I spent the last week in Liverpool, working in the Olaf Stapledon archive. I found, as you do, many serendipitously interesting things (letters from the young Frank Kermode to Stapledon, for instance) and have nearly gone blind trying to read his micrographic journals and notebooks, made even more amusing by Greek-letter substitution at odd intervals and syllable-reduction. But, a worthwhile experience, all in all. I encountered Marseilles soccer enthusiasts chanting in the streets and ate several varieties of the heavily spiced local cuisine.
Robert Crossley’s entry is here. Needless to say, I’m glad to see this. Clancy and I have been visiting my family in North Carolina (you can see some pictures). Everyone seems to have a lab or retriever where I grew up, and they tend to run around unfettered. Driving out to go fishing early in the morning, I’ve noticed several trotting back purposively, for breakfast perhaps, from a morning swim. At a little marina eatery, a pack of them barked at me from a distance, ran up, and proceeded to give me the “perhaps you’d like to throw one of these sticks into the nearby water for us to retrieve” look.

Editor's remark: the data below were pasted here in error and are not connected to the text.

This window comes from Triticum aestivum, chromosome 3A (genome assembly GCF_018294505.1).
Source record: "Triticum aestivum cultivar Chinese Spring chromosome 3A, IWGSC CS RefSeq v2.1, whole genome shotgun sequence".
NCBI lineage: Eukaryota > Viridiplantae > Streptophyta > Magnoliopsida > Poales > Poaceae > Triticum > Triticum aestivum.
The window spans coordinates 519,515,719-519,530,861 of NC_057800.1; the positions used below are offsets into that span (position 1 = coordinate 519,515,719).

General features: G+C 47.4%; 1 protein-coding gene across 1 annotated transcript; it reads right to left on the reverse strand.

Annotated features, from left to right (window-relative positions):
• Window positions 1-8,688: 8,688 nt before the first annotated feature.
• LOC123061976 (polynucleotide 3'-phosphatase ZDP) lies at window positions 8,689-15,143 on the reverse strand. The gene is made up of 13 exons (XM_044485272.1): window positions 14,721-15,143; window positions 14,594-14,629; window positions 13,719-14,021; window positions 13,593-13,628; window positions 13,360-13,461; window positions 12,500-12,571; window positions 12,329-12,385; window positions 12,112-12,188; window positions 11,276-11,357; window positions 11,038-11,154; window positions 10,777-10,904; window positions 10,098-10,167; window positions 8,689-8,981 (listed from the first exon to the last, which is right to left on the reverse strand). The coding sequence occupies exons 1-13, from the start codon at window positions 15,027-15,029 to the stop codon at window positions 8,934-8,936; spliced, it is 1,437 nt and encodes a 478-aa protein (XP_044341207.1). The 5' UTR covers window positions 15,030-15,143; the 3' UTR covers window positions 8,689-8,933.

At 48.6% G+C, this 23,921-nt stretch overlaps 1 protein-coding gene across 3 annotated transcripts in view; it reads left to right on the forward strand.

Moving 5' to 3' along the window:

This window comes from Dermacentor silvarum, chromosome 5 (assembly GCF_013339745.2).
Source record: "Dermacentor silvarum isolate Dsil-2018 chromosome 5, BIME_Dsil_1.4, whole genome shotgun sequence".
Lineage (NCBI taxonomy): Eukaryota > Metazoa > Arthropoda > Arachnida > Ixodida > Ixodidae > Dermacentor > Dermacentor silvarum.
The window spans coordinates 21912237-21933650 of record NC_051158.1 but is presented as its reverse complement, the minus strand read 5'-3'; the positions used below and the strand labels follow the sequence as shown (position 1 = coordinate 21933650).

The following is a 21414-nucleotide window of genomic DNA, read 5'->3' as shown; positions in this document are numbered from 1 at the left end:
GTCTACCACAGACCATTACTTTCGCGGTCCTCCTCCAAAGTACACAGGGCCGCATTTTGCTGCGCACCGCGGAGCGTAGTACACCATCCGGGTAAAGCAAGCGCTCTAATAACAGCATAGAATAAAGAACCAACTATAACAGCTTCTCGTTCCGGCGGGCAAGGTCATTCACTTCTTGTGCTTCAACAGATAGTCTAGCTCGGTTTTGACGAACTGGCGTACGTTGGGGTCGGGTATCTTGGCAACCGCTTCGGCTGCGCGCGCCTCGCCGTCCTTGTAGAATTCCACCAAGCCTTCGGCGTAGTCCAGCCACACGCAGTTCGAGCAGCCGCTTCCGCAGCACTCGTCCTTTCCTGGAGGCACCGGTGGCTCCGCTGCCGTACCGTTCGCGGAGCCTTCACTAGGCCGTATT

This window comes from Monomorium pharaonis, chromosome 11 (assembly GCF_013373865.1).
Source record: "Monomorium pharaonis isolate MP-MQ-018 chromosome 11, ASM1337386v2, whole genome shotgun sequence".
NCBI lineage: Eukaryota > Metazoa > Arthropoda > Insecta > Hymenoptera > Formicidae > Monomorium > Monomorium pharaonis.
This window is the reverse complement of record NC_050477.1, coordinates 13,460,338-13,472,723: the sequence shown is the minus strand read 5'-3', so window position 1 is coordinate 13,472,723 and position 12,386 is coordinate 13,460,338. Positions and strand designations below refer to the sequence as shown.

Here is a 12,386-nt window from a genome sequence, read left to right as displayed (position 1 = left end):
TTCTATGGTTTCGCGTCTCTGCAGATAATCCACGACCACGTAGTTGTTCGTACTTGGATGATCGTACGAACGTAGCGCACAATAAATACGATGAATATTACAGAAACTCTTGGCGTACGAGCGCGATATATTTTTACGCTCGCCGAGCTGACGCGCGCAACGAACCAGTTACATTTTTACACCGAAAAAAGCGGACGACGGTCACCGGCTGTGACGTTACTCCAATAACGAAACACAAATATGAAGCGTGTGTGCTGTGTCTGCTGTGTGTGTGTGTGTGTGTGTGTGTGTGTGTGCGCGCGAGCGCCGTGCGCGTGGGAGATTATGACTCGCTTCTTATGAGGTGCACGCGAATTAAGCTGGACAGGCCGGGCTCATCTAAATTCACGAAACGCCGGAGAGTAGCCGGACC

Malcolm Gladwell has an angry article in the New Yorker about the American health care system. Like many graduate students I knew, I didn’t have health insurance in graduate school because it wasn’t provided or subvented and thus couldn’t be afforded. After severely spraining my ankle playing football, I laid off the contact sports for the rest of my stay in Florida. If, like someone on my blogroll, I had broken a wrist or arm, I would not have had to ask the doctor to put an Ace bandage on it–as in Gladwell’s account–because I could have borrowed the money from a bank or the government.
This Guardian article points out some unpopularities, but there’s no mention of the fact that there’s still no Olaf Stapledon entry. It’s still on my Amazon wish list, linked over to the right there, and please feel free to start gifting anytime now, please.